He said teachers had until July 15 to tell the district if they planned on returning to work, but other than a situation where a teacher had legitimate medical concerns that fell under the ADA he couldn’t see a scenario where teachers could refuse to return to the classroom and expect to keep their job.
Fankell also asked how sports would be handled, wondering if students would be allowed to compete while spectators were barred from the stands, or if schools would have to forego sports where students might be in close contact with each other.
Dotson said he couldn’t answer that question, but that plans were being reassessed every two weeks. Ultimately, he said, any decisions about what sports could be played – and if fans would be allowed to fill stands – would be made by the Kentucky High School Athletic Association (KHSAA).
Board member Bryan Greenhill asked about the ability of nurses to test students for the COVID-19 virus, but Dotson told him he wasn’t able to answer that question at this time.
Wilburn, speaking via teleconference, asked about the possibility of providing internet hotspots for students without internet access. Dotson said the district had explored the possibility, but that it wasn’t cost-effective. The cost for the service available to the district was “astronomical” he said, with each device to provide the service priced at $100, plus $20 per month with a minimum one year contract. That would lead to a cost of $20,000 to $40,000 per month, which was “not financially feasible.”
In other action the board voted to approve the district financial report, and orders from the treasurer. The board also discussed the selection of the depository for fiscal year 2021 and 2022, and the bond of depository agreement, with First National Bank chosen as the depository.
The board also moved to approve plans for non-traditional instruction.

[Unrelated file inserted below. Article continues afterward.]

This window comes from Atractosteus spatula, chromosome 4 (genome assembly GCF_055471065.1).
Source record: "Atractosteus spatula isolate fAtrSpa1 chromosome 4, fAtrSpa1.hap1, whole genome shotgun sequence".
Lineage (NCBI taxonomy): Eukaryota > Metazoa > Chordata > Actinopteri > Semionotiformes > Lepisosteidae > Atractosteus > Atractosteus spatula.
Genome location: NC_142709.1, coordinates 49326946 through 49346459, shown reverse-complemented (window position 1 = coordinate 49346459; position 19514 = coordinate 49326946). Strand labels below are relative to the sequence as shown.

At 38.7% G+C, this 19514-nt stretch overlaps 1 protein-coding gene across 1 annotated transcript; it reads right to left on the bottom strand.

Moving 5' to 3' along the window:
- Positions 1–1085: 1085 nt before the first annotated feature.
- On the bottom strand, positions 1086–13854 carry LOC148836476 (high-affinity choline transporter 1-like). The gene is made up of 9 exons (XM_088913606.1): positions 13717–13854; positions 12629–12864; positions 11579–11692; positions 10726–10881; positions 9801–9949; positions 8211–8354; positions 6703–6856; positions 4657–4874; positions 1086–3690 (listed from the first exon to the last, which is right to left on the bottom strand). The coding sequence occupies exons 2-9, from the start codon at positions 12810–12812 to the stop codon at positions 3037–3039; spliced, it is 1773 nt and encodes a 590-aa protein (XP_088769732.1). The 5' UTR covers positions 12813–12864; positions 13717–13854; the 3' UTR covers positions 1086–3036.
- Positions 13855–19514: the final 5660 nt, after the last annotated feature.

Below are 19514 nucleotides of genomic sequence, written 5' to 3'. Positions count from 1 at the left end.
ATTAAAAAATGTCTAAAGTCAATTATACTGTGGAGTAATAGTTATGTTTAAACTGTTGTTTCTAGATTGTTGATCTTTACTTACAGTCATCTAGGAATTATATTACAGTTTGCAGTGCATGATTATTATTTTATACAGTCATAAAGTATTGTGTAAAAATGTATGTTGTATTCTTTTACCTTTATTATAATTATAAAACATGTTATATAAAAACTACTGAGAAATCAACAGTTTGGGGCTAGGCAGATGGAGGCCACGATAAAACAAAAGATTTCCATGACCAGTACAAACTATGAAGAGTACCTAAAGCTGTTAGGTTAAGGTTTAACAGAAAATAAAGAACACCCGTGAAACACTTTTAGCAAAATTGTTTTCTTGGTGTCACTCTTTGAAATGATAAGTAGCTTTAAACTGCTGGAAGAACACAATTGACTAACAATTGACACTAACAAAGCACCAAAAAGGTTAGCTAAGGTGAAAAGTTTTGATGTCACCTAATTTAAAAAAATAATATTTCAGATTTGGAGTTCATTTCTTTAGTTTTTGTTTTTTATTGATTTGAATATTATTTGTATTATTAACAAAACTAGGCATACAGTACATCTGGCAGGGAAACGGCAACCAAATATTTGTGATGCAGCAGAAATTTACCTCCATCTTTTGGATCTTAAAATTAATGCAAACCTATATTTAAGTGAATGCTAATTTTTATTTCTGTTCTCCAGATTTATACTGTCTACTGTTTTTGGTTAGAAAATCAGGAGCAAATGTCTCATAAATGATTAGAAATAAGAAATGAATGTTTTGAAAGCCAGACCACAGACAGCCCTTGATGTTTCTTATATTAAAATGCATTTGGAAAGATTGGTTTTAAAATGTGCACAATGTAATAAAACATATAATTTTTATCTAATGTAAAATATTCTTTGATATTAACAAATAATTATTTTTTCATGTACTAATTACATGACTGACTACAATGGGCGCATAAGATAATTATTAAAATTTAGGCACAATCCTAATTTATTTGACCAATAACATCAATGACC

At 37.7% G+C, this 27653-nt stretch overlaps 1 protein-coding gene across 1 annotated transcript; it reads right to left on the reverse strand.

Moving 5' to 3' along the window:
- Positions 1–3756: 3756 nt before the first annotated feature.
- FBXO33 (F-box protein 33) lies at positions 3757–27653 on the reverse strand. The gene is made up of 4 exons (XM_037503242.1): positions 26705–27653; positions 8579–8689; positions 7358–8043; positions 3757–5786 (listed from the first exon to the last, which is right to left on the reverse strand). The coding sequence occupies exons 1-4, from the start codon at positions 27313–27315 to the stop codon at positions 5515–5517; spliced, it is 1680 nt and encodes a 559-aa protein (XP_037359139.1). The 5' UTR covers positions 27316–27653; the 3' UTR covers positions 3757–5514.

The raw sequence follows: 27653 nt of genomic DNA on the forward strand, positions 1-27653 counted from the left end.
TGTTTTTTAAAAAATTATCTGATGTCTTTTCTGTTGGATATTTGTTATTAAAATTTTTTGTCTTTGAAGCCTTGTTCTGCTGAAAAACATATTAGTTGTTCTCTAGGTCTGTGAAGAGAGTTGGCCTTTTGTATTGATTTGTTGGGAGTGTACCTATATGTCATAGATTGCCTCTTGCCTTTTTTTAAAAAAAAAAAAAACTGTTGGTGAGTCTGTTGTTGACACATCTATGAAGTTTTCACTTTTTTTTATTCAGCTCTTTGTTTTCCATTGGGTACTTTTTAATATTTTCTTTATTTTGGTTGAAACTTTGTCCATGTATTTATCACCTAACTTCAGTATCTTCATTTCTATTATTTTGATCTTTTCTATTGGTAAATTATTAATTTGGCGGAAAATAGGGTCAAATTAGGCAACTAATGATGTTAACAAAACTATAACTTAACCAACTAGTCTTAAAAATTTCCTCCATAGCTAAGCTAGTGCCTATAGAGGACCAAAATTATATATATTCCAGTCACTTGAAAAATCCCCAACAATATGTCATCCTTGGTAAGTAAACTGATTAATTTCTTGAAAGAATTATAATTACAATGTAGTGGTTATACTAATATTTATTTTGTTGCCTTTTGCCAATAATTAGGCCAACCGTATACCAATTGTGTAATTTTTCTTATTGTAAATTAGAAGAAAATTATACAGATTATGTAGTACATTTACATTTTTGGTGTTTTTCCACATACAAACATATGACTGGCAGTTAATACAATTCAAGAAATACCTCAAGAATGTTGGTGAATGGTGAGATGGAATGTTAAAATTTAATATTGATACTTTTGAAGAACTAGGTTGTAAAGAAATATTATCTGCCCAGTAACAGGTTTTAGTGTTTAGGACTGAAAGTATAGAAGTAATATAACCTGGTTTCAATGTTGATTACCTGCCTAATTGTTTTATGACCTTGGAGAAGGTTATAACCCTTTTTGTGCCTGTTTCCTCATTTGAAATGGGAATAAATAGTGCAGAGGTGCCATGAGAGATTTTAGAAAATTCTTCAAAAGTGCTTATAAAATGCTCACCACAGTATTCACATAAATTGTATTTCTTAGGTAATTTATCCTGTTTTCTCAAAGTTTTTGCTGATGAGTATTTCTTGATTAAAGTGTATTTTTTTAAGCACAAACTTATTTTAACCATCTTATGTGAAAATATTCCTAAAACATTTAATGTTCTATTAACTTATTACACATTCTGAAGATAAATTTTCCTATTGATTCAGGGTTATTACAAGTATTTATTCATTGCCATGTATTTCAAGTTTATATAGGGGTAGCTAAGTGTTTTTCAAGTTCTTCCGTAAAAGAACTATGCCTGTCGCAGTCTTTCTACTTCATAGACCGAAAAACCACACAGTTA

“In a normal year, I’m never in favor of trading a day of education with a day of worksheets,” Dotson said, explaining that while it may save on costs for substitute teachers and transportation, it wasn’t worth it in the loss of education. But, he noted, this was not going to be a “normal year.”
If students can participate in live, online classes, Dotson said, he felt that was also better than worksheet packets. It would also be better for the district financially because students who participate online will be allowed to be counted as “present” for attendance purposes during this pandemic period.
This, however, led to discussions about the adequacy of online access. Board member Lisa Ramey-Easterling asked if the district had an accurate count of students who had adequate internet access. Dotson said that during the week they planned to test that, by asking parents to all perform a particular online signal test at the same time, the district wasn’t able to proceed. He said the way state surveys about online access were worded also didn’t give an adequate count, because if the home had one smartphone or other devices that could access the internet, it was counted as having online access. But, he noted, that didn’t mean those homes had sufficient bandwidth to participate online or enough devices for all children in the home to connect at the same time.
Ultimately, the board noted, the district would have to be flexible.
“As we move forward to August, it’s going to be very fluid,” Ramey-Easterling said.